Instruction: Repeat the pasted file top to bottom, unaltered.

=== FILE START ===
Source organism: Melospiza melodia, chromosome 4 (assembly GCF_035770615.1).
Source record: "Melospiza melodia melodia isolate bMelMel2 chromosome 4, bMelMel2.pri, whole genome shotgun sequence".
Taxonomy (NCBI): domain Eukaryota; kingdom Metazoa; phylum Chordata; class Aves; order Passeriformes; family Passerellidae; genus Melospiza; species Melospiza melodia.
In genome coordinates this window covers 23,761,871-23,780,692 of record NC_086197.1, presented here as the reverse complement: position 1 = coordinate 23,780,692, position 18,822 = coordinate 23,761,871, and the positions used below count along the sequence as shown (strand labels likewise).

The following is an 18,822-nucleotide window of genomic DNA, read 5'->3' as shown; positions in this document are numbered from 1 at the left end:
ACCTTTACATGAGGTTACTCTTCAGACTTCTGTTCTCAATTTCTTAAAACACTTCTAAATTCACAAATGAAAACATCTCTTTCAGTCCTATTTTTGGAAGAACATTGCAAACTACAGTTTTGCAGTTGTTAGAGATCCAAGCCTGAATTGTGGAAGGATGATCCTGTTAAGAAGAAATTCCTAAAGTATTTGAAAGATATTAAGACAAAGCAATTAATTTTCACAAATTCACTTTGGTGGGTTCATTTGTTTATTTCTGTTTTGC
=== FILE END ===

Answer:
Source organism: Melospiza melodia, chromosome 4 (assembly GCF_035770615.1).
Source record: "Melospiza melodia melodia isolate bMelMel2 chromosome 4, bMelMel2.pri, whole genome shotgun sequence".
Taxonomy (NCBI): domain Eukaryota; kingdom Metazoa; phylum Chordata; class Aves; order Passeriformes; family Passerellidae; genus Melospiza; species Melospiza melodia.
In genome coordinates this window covers 23,761,871-23,780,692 of record NC_086197.1, presented here as the reverse complement: position 1 = coordinate 23,780,692, position 18,822 = coordinate 23,761,871, and the positions used below count along the sequence as shown (strand labels likewise).

The following is an 18,822-nucleotide window of genomic DNA, read 5'->3' as shown; positions in this document are numbered from 1 at the left end:
ACCTTTACATGAGGTTACTCTTCAGACTTCTGTTCTCAATTTCTTAAAACACTTCTAAATTCACAAATGAAAACATCTCTTTCAGTCCTATTTTTGGAAGAACATTGCAAACTACAGTTTTGCAGTTGTTAGAGATCCAAGCCTGAATTGTGGAAGGATGATCCTGTTAAGAAGAAATTCCTAAAGTATTTGAAAGATATTAAGACAAAGCAATTAATTTTCACAAATTCACTTTGGTGGGTTCATTTGTTTATTTCTGTTTTGC